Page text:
Large Münsterländer

The Large Münsterländer is an excellent companion and a magnificent hunting dog. His need for exercise is very important, and if he cannot hunt, he must be able to run to be happy. The Large Münsterländer is a great outdoors dog, unfortunately not very widespread and rather confined within Germany's borders.

Height 58 to 65 cm
Weight 28 to 32 kg
Life expectancy 12 to 13 years
Home country Germany

Quick Overview of the Large Münsterländer


  • Intelligent
  • Docile
  • Lively and calm at the same time


  • Sleek silhouette
  • Powerful and very muscular build
  • Noble and elegant look
  • Wide ears


  • Robust and solid
  • Rarely ill
  • No particular genetic disease
  • Excellent health

Temperament of the Large Münsterländer

Intelligent, docile, lively and calm at the same time, this excellent hunting dog adapts easily.

His education is generally easy, but must still be adequate.

The Large Münsterländer is an excellent family companion. Compatible with all members of the family, even toddlers, he gets along with everyone.

Even though his temperament is lively, he knows how to keep calm in just about any situation.

grand münsterländer personnalité

Breed Appearance

large münsterländer

With his sleek silhouette, the Large Münsterländer has a powerful and muscular built.

His general outward appearance gives a glimpse of his superior abilities. His physical appearance is noble and elegant. He's a dog with a very distinguished appearance.


Between 60 and 65 cm (23.62 to 25.59 inches) for the male
Between 58 and 63 cm (22.83 to 24.80 inches) for the female


Between 28 and 32 kg (61.73 to 70.55 pounds) for the male
Between 28 and 32 kg (61.73 to 70.55 pounds) for the female


The color of his coat is black and white, with a white background speckled with black and grey.

His head is black but may also have a small white patch or band.


His long, smooth hair is dense but neither scattered nor curly.

His ears are fringed and the hair is very long and dense on the back of the legs.


His head is elongated, with a slightly accentuated stop.

His noble eyes are as dark as possible. His large ears are close to the skull and slightly rounded on the lower part.

His pretty nose is black. His tail is generally carried horizontally.

According to the FCI breeds nomenclature, this breed belongs to group 7, section 1 and is #118

Tips About this breed

Very lively without being nervous, he is docile and learns quickly.

When hunting, he knows what he must do and always stays close to his master when searching. He can work on all types of terrain; on plains, in water or even in woods.

Gun hunting remains his strong point and he can hunt small and large game. He can also work very well in a pack.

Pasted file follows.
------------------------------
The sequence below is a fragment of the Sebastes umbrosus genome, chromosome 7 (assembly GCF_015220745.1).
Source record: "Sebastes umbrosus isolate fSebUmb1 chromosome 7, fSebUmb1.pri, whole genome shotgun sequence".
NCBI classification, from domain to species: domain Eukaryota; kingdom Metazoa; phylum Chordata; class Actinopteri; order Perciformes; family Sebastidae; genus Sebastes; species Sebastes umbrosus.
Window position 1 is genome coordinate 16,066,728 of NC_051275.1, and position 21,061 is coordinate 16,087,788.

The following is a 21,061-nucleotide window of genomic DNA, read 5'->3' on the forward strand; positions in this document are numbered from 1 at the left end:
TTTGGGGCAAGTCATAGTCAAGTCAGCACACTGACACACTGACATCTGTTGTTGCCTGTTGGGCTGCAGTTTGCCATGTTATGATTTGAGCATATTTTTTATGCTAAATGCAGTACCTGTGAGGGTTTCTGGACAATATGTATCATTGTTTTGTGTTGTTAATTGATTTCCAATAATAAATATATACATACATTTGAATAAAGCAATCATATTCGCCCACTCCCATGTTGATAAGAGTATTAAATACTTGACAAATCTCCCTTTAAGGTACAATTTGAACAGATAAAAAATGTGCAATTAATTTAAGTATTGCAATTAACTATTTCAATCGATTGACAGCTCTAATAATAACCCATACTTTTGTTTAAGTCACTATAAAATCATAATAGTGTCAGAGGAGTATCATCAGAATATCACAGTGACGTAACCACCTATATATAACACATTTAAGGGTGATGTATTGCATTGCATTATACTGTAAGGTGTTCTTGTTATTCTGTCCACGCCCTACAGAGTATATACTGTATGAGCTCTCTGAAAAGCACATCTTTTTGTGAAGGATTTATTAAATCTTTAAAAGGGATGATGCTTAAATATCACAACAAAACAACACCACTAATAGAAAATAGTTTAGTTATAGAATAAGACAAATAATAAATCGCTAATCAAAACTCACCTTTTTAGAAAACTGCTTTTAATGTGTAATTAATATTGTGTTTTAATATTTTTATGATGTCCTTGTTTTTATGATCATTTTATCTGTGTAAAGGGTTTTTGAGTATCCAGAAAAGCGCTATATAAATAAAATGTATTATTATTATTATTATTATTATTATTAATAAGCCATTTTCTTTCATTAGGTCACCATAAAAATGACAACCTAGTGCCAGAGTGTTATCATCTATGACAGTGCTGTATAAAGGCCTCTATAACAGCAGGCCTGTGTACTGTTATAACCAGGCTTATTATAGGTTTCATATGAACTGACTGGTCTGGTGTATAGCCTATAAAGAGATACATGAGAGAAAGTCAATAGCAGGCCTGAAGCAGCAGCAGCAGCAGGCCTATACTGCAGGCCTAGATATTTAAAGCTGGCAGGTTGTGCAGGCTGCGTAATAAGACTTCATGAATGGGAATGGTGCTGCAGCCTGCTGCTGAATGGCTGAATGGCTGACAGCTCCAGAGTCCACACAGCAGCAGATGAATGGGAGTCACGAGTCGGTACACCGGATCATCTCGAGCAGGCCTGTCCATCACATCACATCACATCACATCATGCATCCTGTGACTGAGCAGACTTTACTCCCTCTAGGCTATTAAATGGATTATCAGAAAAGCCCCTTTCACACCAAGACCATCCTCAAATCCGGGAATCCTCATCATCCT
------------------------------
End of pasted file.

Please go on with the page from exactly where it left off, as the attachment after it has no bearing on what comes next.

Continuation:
As he has a great capacity for assimilation, learning is all the easier. Nevertheless, the owner must conduct a firm and adequate education.

He's far from sedentary and loves to run free. City life doesn't really suit him. Hunting life is way better.

Health of the Large Münsterländer

Rather robust and strong, he is rarely sick.

As the breed is not affected by any particular genetic disease, the subjects generally enjoy excellent health and life expectancy.


It is best to check his ears regularly.

His fleece needs a good brushing at least twice a week to keep it clean and healthy. No other special maintenance is required.

History of this breed

Native to Germany from the mixed-breed of Oysel Dogs of the Middle Ages, the Large Münsterländer is apparently a cross between the Spaniel, Pointer, Setter and Longhaired Pointer, with no further explanation of the specific type or variety of breed used.

Together, with the Small Münsterländer and the German Longhaired Pointer, they belong to the large family of German Longhaired Pointers, whose official methodical breeding did not begin until the end of the 19th century.

Around 1909, the German Longhaired Pointer Club eliminated definitively black specimens.

In 1919, the Black and White Longhaired Münster Spaniel purebred breeding club took over the promotion of this category of pointing dogs.

The methodical breeding of the Larger Münsterländer began around 1922. At that time, 83 dogs were registered and their descendants were entered in the Book of Origins of the Greater Münsterländer.

The breed received its first official standard in 1936. However, this large dog has always been less widespread than its counterpart, the Small Münsterländer.

This very versatile hunting dog specializes in gun hunting. He is a very powerful pointer that can find and point small game without any problem.

He is endowed with very good hunting skills, but also has wonderful qualities to become an excellent life companion.

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